Ask a Scientist: How to behave around Leopard Seals


Leopard seals are like no other. While they are semi-aquatic marine mammals, they also show almost snake-like features which makes them so unreal. Leopard seals prey on other seal species and only have the killer whale to fear…they're truly badass.

Usually resident to the Antarctic peninsula, these guys can be found in New Zealand from time to time. They are using local beaches or marinas as resting spots and now, therefore, come more frequently into contact with people. While this is an exciting opportunity for you to engage in seal watching, it is essential to know about some rules involved with this activity. Leopard seals are protected under Marine Mammal Protection Regulations enforced by the Department of Conservation Te Papa Atawhai and therefore must not be disturbed (otherwise you could face a severe fine or some jail time!).

It is vital to be reminded that these fellas are predators who come to shore to take a rest from exhausting themselves while foraging at sea. This means they are NOT lazy but need adequate resting periods for survival (just like you!).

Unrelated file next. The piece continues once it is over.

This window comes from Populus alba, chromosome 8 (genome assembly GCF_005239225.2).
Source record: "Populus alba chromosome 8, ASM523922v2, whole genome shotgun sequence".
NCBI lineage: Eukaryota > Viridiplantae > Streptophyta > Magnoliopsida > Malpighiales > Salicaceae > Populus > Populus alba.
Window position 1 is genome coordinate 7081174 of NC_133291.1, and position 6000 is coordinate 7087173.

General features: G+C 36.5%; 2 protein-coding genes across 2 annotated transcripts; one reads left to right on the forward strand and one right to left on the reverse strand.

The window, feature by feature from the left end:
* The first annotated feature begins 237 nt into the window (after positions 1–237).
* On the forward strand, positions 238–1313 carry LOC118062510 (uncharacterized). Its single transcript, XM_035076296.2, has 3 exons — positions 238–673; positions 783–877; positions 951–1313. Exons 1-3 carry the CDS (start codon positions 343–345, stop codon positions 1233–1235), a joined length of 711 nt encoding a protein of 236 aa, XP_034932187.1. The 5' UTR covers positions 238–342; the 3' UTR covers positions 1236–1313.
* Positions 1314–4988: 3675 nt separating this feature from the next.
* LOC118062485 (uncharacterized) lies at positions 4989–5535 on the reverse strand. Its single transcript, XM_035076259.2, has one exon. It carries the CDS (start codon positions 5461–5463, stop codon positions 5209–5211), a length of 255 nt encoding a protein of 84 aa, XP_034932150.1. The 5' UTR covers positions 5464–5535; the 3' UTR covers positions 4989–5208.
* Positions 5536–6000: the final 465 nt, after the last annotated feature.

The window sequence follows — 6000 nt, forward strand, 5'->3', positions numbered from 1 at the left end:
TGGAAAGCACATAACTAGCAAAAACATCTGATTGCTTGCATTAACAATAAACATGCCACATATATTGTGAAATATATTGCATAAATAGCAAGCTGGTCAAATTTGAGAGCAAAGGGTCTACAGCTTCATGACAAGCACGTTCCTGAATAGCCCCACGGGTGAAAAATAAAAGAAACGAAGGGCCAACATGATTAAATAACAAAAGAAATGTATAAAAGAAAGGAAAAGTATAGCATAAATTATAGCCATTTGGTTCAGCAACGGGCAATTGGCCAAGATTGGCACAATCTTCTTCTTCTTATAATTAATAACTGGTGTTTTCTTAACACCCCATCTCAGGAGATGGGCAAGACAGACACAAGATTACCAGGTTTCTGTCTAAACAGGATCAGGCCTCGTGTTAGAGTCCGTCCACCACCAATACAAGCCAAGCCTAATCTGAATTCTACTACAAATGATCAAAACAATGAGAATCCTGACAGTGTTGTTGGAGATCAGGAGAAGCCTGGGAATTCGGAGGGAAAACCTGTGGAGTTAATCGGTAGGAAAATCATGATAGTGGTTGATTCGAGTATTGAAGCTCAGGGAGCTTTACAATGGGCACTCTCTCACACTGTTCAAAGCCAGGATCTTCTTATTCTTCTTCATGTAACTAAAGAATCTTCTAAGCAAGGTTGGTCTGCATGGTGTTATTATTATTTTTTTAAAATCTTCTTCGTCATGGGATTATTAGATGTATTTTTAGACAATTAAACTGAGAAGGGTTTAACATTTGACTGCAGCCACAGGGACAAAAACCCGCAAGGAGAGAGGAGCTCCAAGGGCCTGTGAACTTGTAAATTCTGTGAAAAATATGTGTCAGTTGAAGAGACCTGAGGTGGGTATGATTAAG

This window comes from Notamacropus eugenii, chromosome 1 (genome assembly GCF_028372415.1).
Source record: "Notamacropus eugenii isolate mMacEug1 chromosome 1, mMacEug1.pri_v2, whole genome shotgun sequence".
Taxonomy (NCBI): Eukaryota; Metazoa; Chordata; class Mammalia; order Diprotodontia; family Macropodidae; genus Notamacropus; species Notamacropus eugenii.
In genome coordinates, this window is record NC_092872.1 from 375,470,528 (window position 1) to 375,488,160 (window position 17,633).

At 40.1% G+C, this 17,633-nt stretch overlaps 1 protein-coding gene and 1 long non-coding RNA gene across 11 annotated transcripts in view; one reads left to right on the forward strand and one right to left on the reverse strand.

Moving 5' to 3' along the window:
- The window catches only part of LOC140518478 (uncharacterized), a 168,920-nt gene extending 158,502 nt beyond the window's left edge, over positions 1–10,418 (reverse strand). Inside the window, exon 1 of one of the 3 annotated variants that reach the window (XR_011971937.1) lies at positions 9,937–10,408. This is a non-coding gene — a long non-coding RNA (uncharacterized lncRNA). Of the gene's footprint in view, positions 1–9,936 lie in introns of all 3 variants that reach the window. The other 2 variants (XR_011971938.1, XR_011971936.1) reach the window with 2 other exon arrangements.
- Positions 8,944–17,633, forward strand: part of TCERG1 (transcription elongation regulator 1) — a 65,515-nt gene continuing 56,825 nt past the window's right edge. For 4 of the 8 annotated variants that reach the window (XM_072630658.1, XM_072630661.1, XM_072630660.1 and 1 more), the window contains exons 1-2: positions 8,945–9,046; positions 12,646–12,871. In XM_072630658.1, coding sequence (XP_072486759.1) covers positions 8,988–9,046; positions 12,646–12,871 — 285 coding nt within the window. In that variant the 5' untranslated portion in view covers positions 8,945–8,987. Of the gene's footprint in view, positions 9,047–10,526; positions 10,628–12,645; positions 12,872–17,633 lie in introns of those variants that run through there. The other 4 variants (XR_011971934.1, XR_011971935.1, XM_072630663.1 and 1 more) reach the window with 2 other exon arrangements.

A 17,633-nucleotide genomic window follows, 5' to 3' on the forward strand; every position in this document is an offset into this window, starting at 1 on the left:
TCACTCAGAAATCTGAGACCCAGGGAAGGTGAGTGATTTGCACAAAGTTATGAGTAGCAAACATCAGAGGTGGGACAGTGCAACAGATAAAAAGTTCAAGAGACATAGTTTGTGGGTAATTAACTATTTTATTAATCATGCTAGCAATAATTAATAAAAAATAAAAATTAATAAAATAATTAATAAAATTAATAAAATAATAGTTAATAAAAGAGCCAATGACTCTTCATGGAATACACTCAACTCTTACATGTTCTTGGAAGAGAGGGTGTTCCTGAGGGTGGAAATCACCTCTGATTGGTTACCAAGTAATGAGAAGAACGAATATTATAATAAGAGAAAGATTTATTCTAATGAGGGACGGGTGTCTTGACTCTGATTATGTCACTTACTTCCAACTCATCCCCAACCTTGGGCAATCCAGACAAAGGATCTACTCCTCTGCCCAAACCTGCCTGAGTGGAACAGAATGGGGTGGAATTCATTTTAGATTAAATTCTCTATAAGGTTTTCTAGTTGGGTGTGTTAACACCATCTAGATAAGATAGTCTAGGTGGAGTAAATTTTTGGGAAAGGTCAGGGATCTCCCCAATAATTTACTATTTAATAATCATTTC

If you come across a Leopard Seal, it is important that you report this to the Department of Conservation or the NZ Leopard Seals Team (0800 DOC HOT (0800 362 468) or on 0800 LEOPARD (0800 536 7273)).

Please provide information as followed:

-the date, time and location (GPS coordinates if possible - your phone can store these when you take a photo if you have the location setting enabled)

-the number of seals and estimated sizes

-take photographs or videos if possible (for this, try to stay as far away as possible)